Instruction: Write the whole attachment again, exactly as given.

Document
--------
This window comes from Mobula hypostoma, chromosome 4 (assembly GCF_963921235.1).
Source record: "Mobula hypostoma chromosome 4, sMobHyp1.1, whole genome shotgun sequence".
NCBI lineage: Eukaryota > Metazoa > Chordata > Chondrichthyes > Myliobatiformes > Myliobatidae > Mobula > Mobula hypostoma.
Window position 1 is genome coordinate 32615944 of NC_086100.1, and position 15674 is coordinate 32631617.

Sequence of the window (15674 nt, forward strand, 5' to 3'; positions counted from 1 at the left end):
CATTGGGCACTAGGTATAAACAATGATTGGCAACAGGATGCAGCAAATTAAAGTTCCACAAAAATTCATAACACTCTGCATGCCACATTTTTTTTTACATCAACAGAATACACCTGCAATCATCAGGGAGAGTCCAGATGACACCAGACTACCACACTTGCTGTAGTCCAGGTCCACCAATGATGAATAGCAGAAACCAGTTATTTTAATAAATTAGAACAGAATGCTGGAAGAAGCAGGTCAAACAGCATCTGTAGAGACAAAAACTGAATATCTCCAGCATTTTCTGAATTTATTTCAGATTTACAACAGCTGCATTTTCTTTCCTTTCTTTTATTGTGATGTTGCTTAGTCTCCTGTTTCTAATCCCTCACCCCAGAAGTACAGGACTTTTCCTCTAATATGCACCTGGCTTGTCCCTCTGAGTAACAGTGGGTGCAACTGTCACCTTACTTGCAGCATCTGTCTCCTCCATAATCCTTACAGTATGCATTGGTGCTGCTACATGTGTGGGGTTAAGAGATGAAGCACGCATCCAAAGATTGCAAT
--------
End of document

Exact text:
This window comes from Mobula hypostoma, chromosome 4 (assembly GCF_963921235.1).
Source record: "Mobula hypostoma chromosome 4, sMobHyp1.1, whole genome shotgun sequence".
NCBI lineage: Eukaryota > Metazoa > Chordata > Chondrichthyes > Myliobatiformes > Myliobatidae > Mobula > Mobula hypostoma.
Window position 1 is genome coordinate 32615944 of NC_086100.1, and position 15674 is coordinate 32631617.

Sequence of the window (15674 nt, forward strand, 5' to 3'; positions counted from 1 at the left end):
CATTGGGCACTAGGTATAAACAATGATTGGCAACAGGATGCAGCAAATTAAAGTTCCACAAAAATTCATAACACTCTGCATGCCACATTTTTTTTTACATCAACAGAATACACCTGCAATCATCAGGGAGAGTCCAGATGACACCAGACTACCACACTTGCTGTAGTCCAGGTCCACCAATGATGAATAGCAGAAACCAGTTATTTTAATAAATTAGAACAGAATGCTGGAAGAAGCAGGTCAAACAGCATCTGTAGAGACAAAAACTGAATATCTCCAGCATTTTCTGAATTTATTTCAGATTTACAACAGCTGCATTTTCTTTCCTTTCTTTTATTGTGATGTTGCTTAGTCTCCTGTTTCTAATCCCTCACCCCAGAAGTACAGGACTTTTCCTCTAATATGCACCTGGCTTGTCCCTCTGAGTAACAGTGGGTGCAACTGTCACCTTACTTGCAGCATCTGTCTCCTCCATAATCCTTACAGTATGCATTGGTGCTGCTACATGTGTGGGGTTAAGAGATGAAGCACGCATCCAAAGATTGCAAT